12. I could read when I started kindergarten. I credit Sesame Street. And I suppose my mother, although my memory of my mom's teaching me to read is primarily of her lying on the couch, demanding that I recite the alphabet to her and ignoring my claims that "the alphabet is for sissies."

13. I was kicked out of the afternoon program in kindergarten because I was badly behaved. Because I could already read (and presumably do some basic math, my school had a program where the brightest kids in kindergarten came back after lunch and had some classes with the first graders. It was mostly math, but I imagine there must have been some reading. About a month into the program I was kicked out because I was a discipline problem. My mother, enragegd with me over this disgrace, didn't allow me to spend my newly freed afternoons playing, but rather required me to learn math and reading from workbooks that she'd bought at Jewel or A&P or something like that. Of course my mom, not being trained in any sort of teaching apparently bought the wrong books or did something incorrectly because when I started first grade, I was doing math at a 3rd grade level and reading at a 5th grade level.

Tuesday, January 24, 2006

Getting ready for the semester 

I've been busy today getting stuff ready for the first day of class (tomorrow). I've got syllabi and the first assignment copied, turned in my office hours and syllabus at the department office and cleared up most of the old cans and bottles from my desk (I'll need to offload these to the car perhaps tomorrow so that I can take them to the recycling and get some cash).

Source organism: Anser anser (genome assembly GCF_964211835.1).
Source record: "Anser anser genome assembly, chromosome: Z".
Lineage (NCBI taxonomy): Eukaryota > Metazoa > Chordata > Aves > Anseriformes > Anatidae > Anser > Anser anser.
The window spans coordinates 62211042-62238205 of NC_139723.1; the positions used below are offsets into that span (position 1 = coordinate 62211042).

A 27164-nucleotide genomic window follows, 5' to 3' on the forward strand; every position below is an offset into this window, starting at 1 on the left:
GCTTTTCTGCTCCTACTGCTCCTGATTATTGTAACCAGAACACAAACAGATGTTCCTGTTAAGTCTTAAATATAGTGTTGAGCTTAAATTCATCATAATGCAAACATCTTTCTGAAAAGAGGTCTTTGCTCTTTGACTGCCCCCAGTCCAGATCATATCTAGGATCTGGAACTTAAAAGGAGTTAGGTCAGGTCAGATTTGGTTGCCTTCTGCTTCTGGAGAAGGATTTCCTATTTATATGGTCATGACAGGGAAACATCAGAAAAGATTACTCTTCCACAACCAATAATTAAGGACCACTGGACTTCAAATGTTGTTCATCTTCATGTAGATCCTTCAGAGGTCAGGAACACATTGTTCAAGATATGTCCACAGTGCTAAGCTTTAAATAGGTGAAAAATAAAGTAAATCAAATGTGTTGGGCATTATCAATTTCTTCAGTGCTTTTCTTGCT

One of my courses was cancelled for low enrollment, so I've instead had my hours in the tutoring center upped. A bit of math shows that teaching two classes would have given me a total of ten hours scheduled per week. I currently have 14 hours scheduled. That carries the implication that the second section would have required four hours per week of time outside of class for everything to be equal. Not the case, so I'm hoping that I've picked reasonably low-traffic hours to work so I can get some of my own work done while in the tutoring center. Probably not though.

The big bonus is that the section that is still running only has 15 students registered. I'm hoping that it stays that low come the actual start of classes. I'm guessing that there might be a last-minute influx of students when winter intersession grades come in, but if the intersession students in general followed the advice I gave my students last semester, there should be a low fail rate for that class. This will be a pretty high-stakes semester for the students since failure requires them to attend summer school. I'd hate to teach the second summer session version of this class: That's the last chance to pass before being shown the door.

I have a notice about one student from last semester who apparently, since he failed the class, didn't drop and didn't show up for most of the semester will have to pay back some of his financial aid (!) if he didn't have some sort of academic activity for the class after a certain cut-off date. I was thinking of cutting him a break and considering his last e-mail to me as an academic activity: "advisement"), but it's before the cut-off date. Since I offered to give him tutoring and help try to keep him prepared for the re-take of the class and he didn't take me up on the offer, it looks like he owes the university some money.